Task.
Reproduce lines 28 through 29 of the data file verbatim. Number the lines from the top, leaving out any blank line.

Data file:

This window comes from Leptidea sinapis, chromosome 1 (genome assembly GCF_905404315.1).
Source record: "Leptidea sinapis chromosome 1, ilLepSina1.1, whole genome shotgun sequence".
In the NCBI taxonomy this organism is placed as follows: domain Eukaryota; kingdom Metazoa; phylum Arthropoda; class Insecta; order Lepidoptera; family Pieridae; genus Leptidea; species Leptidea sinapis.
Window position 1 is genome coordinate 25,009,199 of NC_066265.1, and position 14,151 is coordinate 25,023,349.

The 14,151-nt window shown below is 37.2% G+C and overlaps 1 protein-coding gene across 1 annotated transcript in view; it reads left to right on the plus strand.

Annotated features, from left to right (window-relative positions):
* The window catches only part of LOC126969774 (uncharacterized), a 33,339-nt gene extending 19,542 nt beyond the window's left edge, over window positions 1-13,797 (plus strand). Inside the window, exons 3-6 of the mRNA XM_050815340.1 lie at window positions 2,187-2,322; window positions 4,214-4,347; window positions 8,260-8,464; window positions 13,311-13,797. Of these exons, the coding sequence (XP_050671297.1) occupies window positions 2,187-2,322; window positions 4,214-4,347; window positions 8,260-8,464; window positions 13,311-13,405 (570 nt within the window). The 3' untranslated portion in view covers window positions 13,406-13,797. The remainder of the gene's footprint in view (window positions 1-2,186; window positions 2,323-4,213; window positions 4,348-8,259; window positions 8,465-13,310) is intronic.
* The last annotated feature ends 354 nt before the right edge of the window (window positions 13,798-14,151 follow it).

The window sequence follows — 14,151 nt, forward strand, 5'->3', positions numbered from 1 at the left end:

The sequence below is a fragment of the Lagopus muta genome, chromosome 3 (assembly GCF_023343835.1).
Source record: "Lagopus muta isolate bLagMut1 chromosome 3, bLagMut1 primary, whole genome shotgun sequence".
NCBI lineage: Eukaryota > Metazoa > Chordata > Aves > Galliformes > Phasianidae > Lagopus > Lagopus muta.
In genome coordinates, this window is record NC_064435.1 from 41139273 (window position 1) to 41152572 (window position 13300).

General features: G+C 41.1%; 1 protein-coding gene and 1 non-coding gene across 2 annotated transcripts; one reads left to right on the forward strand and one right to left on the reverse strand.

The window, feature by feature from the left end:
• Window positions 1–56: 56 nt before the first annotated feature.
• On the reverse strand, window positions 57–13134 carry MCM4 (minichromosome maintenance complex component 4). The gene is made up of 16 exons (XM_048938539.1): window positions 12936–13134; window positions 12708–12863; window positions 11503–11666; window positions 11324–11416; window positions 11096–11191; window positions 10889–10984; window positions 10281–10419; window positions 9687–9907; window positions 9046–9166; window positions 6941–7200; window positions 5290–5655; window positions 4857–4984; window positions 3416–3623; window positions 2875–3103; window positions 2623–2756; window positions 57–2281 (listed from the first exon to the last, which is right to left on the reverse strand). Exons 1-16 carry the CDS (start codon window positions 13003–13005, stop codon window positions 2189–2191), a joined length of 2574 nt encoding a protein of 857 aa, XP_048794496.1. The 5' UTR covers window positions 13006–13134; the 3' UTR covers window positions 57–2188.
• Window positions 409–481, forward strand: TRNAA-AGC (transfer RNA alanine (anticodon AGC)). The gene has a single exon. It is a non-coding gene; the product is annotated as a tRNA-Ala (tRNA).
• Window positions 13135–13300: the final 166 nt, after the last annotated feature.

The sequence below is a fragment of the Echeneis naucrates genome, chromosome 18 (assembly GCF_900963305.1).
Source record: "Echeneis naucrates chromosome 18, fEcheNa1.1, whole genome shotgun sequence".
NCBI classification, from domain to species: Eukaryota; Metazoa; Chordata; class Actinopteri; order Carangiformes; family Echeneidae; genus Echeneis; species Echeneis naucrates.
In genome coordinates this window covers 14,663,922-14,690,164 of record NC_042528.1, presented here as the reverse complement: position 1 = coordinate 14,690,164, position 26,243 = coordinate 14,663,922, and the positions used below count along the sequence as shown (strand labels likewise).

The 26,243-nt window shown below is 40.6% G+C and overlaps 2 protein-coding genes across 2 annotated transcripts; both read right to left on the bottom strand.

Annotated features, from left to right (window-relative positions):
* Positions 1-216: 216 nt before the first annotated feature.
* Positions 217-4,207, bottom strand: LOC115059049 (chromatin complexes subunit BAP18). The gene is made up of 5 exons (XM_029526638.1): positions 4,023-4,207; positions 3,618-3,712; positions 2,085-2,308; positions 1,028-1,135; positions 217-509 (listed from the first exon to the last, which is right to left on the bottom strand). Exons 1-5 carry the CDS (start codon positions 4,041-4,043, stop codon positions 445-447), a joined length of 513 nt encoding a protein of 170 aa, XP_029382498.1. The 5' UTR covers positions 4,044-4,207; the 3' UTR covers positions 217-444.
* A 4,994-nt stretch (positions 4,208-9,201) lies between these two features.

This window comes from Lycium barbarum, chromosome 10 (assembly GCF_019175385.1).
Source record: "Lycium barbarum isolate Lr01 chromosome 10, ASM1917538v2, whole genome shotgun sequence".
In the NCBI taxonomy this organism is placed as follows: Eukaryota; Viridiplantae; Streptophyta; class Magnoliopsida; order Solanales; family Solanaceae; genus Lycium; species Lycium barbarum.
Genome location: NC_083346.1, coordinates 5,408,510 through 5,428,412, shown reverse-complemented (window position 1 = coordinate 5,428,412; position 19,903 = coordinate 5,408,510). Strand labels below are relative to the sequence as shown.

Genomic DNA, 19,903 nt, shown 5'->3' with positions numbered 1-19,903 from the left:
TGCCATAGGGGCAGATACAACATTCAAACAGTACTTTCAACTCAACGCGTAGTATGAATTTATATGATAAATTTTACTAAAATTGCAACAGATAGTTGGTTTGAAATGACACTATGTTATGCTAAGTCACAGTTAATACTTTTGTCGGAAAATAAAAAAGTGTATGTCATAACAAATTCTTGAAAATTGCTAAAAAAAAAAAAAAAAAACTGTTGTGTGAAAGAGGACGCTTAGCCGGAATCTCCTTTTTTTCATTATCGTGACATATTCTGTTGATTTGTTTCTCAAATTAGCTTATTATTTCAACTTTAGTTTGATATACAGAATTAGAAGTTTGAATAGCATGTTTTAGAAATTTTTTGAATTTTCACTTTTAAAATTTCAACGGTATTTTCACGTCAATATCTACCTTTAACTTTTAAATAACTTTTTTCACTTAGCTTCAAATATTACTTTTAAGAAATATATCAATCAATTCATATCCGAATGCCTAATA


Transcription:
* A 4,994-nt stretch (positions 4,208-9,201) lies between these two features.

This window comes from Lycium barbarum, chromosome 10 (assembly GCF_019175385.1).